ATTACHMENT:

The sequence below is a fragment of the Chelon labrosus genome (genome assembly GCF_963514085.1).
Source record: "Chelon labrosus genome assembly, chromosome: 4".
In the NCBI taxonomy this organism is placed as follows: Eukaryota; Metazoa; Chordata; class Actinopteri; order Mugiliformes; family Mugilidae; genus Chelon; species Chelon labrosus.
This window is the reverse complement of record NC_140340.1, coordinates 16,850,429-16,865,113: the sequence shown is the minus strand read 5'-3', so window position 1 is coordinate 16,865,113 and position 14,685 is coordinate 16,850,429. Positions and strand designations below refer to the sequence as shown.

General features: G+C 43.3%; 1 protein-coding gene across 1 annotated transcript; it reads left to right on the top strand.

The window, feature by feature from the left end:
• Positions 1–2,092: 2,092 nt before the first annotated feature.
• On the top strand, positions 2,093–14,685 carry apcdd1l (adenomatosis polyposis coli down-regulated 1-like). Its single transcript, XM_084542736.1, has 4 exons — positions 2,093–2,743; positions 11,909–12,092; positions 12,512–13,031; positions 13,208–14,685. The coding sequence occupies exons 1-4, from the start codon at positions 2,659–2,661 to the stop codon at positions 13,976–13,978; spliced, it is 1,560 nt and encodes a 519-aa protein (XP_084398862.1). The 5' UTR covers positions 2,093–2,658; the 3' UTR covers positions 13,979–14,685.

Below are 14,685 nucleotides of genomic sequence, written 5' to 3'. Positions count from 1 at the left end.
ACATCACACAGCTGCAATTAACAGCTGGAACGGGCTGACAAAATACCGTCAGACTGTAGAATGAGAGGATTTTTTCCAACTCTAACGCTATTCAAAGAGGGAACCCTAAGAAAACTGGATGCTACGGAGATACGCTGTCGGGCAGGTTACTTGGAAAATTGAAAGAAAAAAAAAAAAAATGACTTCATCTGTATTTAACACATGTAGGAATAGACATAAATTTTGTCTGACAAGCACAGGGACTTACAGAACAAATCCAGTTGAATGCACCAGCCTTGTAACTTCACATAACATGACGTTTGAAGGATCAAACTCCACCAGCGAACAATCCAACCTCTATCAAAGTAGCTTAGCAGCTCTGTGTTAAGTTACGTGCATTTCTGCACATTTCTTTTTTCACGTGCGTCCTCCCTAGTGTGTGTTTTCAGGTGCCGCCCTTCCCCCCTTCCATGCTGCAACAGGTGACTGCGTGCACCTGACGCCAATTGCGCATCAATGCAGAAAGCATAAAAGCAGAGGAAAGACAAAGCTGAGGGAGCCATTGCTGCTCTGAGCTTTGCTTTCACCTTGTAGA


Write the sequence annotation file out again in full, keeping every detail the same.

The sequence below is a fragment of the Chelon labrosus genome (genome assembly GCF_963514085.1).
Source record: "Chelon labrosus genome assembly, chromosome: 4".
In the NCBI taxonomy this organism is placed as follows: Eukaryota; Metazoa; Chordata; class Actinopteri; order Mugiliformes; family Mugilidae; genus Chelon; species Chelon labrosus.
This window is the reverse complement of record NC_140340.1, coordinates 16,850,429-16,865,113: the sequence shown is the minus strand read 5'-3', so window position 1 is coordinate 16,865,113 and position 14,685 is coordinate 16,850,429. Positions and strand designations below refer to the sequence as shown.

General features: G+C 43.3%; 1 protein-coding gene across 1 annotated transcript; it reads left to right on the top strand.

The window, feature by feature from the left end:
• Positions 1–2,092: 2,092 nt before the first annotated feature.
• On the top strand, positions 2,093–14,685 carry apcdd1l (adenomatosis polyposis coli down-regulated 1-like). Its single transcript, XM_084542736.1, has 4 exons — positions 2,093–2,743; positions 11,909–12,092; positions 12,512–13,031; positions 13,208–14,685. The coding sequence occupies exons 1-4, from the start codon at positions 2,659–2,661 to the stop codon at positions 13,976–13,978; spliced, it is 1,560 nt and encodes a 519-aa protein (XP_084398862.1). The 5' UTR covers positions 2,093–2,658; the 3' UTR covers positions 13,979–14,685.

Below are 14,685 nucleotides of genomic sequence, written 5' to 3'. Positions count from 1 at the left end.
ACATCACACAGCTGCAATTAACAGCTGGAACGGGCTGACAAAATACCGTCAGACTGTAGAATGAGAGGATTTTTTCCAACTCTAACGCTATTCAAAGAGGGAACCCTAAGAAAACTGGATGCTACGGAGATACGCTGTCGGGCAGGTTACTTGGAAAATTGAAAGAAAAAAAAAAAAAATGACTTCATCTGTATTTAACACATGTAGGAATAGACATAAATTTTGTCTGACAAGCACAGGGACTTACAGAACAAATCCAGTTGAATGCACCAGCCTTGTAACTTCACATAACATGACGTTTGAAGGATCAAACTCCACCAGCGAACAATCCAACCTCTATCAAAGTAGCTTAGCAGCTCTGTGTTAAGTTACGTGCATTTCTGCACATTTCTTTTTTCACGTGCGTCCTCCCTAGTGTGTGTTTTCAGGTGCCGCCCTTCCCCCCTTCCATGCTGCAACAGGTGACTGCGTGCACCTGACGCCAATTGCGCATCAATGCAGAAAGCATAAAAGCAGAGGAAAGACAAAGCTGAGGGAGCCATTGCTGCTCTGAGCTTTGCTTTCACCTTGTAGA